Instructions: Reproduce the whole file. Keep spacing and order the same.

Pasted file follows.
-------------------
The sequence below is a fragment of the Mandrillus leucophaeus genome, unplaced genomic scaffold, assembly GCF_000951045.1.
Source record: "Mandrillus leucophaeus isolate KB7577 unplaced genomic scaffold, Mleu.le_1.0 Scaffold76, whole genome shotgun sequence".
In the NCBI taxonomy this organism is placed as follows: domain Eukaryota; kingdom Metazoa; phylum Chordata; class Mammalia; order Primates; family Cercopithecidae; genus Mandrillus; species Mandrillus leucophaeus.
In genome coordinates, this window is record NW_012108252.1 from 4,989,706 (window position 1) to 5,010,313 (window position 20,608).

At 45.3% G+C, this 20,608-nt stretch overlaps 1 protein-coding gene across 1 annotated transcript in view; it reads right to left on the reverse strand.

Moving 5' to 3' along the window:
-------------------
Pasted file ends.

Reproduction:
The sequence below is a fragment of the Mandrillus leucophaeus genome, unplaced genomic scaffold, assembly GCF_000951045.1.
Source record: "Mandrillus leucophaeus isolate KB7577 unplaced genomic scaffold, Mleu.le_1.0 Scaffold76, whole genome shotgun sequence".
In the NCBI taxonomy this organism is placed as follows: domain Eukaryota; kingdom Metazoa; phylum Chordata; class Mammalia; order Primates; family Cercopithecidae; genus Mandrillus; species Mandrillus leucophaeus.
In genome coordinates, this window is record NW_012108252.1 from 4,989,706 (window position 1) to 5,010,313 (window position 20,608).

At 45.3% G+C, this 20,608-nt stretch overlaps 1 protein-coding gene across 1 annotated transcript in view; it reads right to left on the reverse strand.

Moving 5' to 3' along the window: